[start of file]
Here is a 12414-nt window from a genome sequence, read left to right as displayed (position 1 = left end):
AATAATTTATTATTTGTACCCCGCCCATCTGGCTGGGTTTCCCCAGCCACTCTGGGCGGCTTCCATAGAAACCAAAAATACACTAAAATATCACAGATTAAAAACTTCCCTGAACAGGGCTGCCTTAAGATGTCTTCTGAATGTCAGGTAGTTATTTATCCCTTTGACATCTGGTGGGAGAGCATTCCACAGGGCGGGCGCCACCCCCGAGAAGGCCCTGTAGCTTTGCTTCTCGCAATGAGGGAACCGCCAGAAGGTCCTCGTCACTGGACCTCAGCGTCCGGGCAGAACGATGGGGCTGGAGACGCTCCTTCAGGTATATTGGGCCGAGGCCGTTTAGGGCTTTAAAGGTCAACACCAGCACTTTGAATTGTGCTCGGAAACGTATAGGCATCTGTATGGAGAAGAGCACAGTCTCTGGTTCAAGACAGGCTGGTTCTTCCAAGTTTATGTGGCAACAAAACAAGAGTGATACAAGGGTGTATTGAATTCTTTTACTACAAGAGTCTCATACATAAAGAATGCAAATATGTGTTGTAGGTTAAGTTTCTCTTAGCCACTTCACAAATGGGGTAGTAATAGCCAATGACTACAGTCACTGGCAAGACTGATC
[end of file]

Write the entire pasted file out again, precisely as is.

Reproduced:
Here is a 12414-nt window from a genome sequence, read left to right as displayed (position 1 = left end):
AATAATTTATTATTTGTACCCCGCCCATCTGGCTGGGTTTCCCCAGCCACTCTGGGCGGCTTCCATAGAAACCAAAAATACACTAAAATATCACAGATTAAAAACTTCCCTGAACAGGGCTGCCTTAAGATGTCTTCTGAATGTCAGGTAGTTATTTATCCCTTTGACATCTGGTGGGAGAGCATTCCACAGGGCGGGCGCCACCCCCGAGAAGGCCCTGTAGCTTTGCTTCTCGCAATGAGGGAACCGCCAGAAGGTCCTCGTCACTGGACCTCAGCGTCCGGGCAGAACGATGGGGCTGGAGACGCTCCTTCAGGTATATTGGGCCGAGGCCGTTTAGGGCTTTAAAGGTCAACACCAGCACTTTGAATTGTGCTCGGAAACGTATAGGCATCTGTATGGAGAAGAGCACAGTCTCTGGTTCAAGACAGGCTGGTTCTTCCAAGTTTATGTGGCAACAAAACAAGAGTGATACAAGGGTGTATTGAATTCTTTTACTACAAGAGTCTCATACATAAAGAATGCAAATATGTGTTGTAGGTTAAGTTTCTCTTAGCCACTTCACAAATGGGGTAGTAATAGCCAATGACTACAGTCACTGGCAAGACTGATC